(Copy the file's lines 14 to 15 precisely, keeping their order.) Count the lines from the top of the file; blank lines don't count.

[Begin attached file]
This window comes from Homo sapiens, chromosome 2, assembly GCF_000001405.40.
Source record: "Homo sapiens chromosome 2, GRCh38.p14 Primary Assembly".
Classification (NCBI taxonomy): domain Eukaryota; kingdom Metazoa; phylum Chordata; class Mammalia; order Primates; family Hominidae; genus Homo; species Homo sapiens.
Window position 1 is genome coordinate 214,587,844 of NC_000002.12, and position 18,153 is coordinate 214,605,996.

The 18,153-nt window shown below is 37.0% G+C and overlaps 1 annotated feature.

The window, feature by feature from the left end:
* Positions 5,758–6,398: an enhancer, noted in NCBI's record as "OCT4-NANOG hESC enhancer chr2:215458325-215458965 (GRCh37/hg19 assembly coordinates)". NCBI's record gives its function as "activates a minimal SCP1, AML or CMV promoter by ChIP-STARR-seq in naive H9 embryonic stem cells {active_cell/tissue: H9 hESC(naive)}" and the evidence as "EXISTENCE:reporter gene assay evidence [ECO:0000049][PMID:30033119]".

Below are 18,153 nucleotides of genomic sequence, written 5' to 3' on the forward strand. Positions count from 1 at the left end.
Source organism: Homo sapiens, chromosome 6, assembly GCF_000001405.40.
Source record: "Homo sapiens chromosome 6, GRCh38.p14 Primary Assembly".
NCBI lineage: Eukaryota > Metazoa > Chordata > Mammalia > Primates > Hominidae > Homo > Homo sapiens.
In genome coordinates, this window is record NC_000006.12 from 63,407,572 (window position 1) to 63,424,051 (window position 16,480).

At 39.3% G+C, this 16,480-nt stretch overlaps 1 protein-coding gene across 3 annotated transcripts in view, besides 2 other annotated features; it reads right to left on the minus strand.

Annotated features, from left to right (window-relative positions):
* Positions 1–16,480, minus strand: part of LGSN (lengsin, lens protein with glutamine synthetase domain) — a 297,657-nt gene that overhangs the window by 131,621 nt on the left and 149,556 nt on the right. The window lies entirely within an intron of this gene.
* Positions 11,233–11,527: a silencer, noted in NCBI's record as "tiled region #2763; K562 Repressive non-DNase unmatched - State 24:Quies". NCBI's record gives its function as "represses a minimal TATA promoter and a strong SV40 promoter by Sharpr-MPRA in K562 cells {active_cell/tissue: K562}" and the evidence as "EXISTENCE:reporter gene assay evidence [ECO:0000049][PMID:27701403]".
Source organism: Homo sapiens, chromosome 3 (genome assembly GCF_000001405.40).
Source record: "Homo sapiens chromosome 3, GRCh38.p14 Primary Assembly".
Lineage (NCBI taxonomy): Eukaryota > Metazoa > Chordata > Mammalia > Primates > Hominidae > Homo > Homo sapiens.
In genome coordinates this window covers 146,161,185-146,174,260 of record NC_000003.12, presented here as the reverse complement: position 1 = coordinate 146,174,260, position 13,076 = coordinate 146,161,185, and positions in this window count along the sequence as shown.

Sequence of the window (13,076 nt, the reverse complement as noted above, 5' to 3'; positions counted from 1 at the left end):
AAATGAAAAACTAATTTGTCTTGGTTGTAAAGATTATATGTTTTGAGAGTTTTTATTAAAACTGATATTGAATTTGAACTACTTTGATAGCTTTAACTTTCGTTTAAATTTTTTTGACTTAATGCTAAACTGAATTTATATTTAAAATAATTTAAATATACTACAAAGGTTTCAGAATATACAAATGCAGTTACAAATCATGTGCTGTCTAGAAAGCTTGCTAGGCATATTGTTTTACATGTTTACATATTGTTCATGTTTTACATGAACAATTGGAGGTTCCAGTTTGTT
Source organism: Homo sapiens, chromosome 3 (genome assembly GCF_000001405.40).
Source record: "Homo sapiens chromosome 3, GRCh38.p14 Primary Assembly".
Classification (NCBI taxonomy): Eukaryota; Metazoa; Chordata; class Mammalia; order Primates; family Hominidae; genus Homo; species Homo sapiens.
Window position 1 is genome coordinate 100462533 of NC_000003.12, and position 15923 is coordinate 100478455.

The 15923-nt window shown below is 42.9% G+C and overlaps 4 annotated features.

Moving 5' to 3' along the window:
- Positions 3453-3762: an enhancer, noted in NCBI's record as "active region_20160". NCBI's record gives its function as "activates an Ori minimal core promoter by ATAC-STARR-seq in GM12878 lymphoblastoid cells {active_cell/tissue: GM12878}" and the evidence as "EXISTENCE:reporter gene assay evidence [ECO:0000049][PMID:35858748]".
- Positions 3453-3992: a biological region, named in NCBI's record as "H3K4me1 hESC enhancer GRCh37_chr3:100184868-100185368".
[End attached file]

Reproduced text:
Annotated features, from left to right (window-relative positions):
* Positions 1–16,480, minus strand: part of LGSN (lengsin, lens protein with glutamine synthetase domain) — a 297,657-nt gene that overhangs the window by 131,621 nt on the left and 149,556 nt on the right. The window lies entirely within an intron of this gene.